Tin Pan Alley

 Audio Guide

Narrated by Joel Peresman, President & CEO of The Rock and Roll Hall of Fame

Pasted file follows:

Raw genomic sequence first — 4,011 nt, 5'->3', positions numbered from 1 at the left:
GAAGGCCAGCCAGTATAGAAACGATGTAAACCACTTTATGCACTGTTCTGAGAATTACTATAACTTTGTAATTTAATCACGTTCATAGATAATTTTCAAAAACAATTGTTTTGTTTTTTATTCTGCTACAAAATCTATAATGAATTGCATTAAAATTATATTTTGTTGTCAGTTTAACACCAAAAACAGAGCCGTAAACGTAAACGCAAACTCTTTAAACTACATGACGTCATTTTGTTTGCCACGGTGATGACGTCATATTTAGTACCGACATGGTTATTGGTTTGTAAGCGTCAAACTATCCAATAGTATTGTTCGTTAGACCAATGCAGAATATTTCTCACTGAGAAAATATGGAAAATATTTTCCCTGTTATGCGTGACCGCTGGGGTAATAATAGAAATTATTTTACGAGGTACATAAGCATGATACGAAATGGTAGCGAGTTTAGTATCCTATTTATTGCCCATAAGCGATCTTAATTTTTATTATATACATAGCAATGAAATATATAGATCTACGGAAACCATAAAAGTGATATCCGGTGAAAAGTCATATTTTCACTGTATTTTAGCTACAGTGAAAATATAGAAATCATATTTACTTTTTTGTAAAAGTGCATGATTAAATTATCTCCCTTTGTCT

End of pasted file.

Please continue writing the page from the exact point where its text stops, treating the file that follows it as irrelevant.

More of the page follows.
New York City became the original music capital of the United States at a time when music was not heard but read. Sheet music formed the basis of the original music industry along a slice of Manhattan’s Flatiron District then known as Tin Pan Alley. Now a designated cultural landmark, Tin Pan Alley was founded in the mid-1880s as a source of music publishing for the entire country, selling America’s most popular songs hot off the presses. Tin Pan Alley became a nexus of American musical talent in the late 19th and early 20th centuries. When famous songwriters such as George Gershwin, Cole Porter, and Duke Ellington worked with heavy-hitters in the music publishing industry to create popular melodies. Some tunes sold sheet music into the hundreds of thousands, or even millions. Some of the most iconic songs in American popular culture like “Take Me Out to the Ball Game” and “Give My Regards to Broadway” were written here and performed by the song pluggers tickling the ivories in this corner of Manhattan. Tin Pan Alley represents the start of New York City’s rise in American culture as it became the center of music production in the United States.